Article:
by Teresa RosalesAnthony Hassan_mug

The USC School of Social Work was well-represented among this year’s USC Community Service Award winners, which included MSW@USC student Carla Groves and Anthony Hassan, director of the school’s Center for Innovation and Research on Veterans and Military Families, who were recognized for their extensive service in the military community.

The awards, which represent a collaboration between USC Government and Civic Engagement, USC Volunteer Center and the Joint Educational Project, honor those at USC who have devoted an immeasurable amount of their time to community service projects. The awards highlight the importance of community service to USC and reinforce the shared commitment to volunteerism held among members of the Trojan family.

Hassan, who received the Faculty Champion award from Government and Civic Engagement, is a retired Air Force officer with 25 years of experience in military social work and leadership development. In addition to overseeing the school’s military social work research center, he chairs the Military Social Work and Veteran Services sub-concentration. Hassan also chairs the Council on Social Work Education’s task force that develops national guidelines for graduate programs in military social work.

He said the award truly validates the work of the Center for Innovation and Research on Veterans and Military Families, which aims to develop best practices in the field of behavioral health and train the next generation of military social workers to help veterans and their families overcome the effects of combat service.

“We strive to build community capacity so that our veterans and their families are supported when they return home from war or military service,” Hassan said. “This award tells me that we are indeed strengthening the transition for veterans and their families in our communities. We are able to do this important work because of the great vision and innovation of our dean, outstanding faculty and the support of USC senior leadership.”

MSW@USC student Groves was also recognized for her involvement in the military community with the 2012 Student Volunteer Recognition Award given by the USC Volunteer Center.

Groves, who currently lives in Alaska, comes from a four-generation military family and is married to a career Army soldier. Because of her lifetime involvement with the military, she is aware of the struggles soldiers and their families face.

No matter where her husband’s assignment takes them, Groves stays involved with family readiness groups, which provide practical tools to servicemembers and their families for adjusting to military deployment and separation with the goal of creating a sense of community within the unit. She currently leads one of these groups, scheduling and running meetings, planning events and fundraisers, and maintaining communication with soldiers’ spouses and families.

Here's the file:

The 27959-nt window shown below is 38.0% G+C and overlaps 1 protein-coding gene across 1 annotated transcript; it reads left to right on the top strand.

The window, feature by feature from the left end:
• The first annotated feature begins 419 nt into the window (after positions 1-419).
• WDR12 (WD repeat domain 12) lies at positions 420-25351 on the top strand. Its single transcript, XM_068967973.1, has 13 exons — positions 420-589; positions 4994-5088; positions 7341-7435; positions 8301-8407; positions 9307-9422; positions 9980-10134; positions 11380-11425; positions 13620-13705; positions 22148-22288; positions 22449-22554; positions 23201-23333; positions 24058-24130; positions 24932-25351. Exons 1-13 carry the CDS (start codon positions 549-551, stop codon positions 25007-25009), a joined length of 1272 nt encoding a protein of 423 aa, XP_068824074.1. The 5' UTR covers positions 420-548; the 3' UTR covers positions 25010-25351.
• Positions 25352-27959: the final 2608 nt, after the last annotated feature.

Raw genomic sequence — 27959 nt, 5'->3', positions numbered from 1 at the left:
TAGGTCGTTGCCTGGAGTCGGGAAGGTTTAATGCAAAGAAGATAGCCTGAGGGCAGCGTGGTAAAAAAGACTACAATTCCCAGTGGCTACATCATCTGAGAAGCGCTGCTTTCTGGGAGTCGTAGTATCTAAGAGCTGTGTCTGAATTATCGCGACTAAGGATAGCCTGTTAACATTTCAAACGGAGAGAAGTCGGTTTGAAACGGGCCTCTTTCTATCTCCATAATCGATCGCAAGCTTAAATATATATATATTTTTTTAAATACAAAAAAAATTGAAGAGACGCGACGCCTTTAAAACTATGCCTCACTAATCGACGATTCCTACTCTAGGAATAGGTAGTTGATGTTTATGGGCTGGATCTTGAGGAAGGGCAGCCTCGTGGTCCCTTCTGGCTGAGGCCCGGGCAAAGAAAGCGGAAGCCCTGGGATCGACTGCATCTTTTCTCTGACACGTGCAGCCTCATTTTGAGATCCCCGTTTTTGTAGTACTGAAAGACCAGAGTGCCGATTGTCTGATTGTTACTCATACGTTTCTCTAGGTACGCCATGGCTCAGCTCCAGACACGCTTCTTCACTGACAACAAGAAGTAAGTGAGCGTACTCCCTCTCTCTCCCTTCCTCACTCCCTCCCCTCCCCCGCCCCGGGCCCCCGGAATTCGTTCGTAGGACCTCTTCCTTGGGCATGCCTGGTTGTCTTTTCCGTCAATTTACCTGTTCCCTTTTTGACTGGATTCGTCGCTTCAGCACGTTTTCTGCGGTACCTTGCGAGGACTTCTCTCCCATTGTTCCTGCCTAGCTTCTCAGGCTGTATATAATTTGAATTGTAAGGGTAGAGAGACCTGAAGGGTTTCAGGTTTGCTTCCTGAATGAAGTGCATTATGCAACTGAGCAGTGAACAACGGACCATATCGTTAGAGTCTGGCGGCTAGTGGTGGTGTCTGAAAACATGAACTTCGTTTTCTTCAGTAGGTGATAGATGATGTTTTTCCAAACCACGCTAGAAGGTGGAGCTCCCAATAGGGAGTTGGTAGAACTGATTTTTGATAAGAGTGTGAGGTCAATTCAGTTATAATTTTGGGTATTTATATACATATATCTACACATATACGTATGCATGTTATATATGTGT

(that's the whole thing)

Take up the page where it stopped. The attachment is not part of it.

Groves also dedicates her time to casualty response teams—groups of military relatives that come to the aid of other families when they are notified of an injury or death of a servicemember.

“It is a challenging but necessary role,” she said of her community service work, which she describes as her “calling.”

Groves’ work also extends to her Virtual Academic Center colleagues. She created the Military Spouses group that provides a safe community for military-affiliated students to share information and stories, as well as vent their frustrations. The group started with 14 members and has grown to nearly 80.

Maryalice Jordan-Marsh, associate professor at the School of Social Work, nominated Groves for the award, saying that Groves went above what was expected of her.

“That she moved beyond her internship requirements to create such an important program speaks to USC’s values of including a diverse group of individuals as a focus for our service to the community,” Jordan-Marsh wrote in her letter recommending Groves for the award. “She has created a climate of support that is essential as the spouses live through deployments and transfers while working to obtain an advanced degree.”

Jordan-Marsh also noted that Groves will continue to support the military community beyond her coursework with an 18-month research project, Stress in the Military: An Investigation of Critical Time Points in the Deployment Cycle Among Service and Family Members. To conduct her study, Groves has the full support of a military unit in the pre-deployment stage of a tour to Afghanistan.

“It’s nice to be recognized,” Groves said. “But the work I have done is something I did without thought of reward, other than the experience.”

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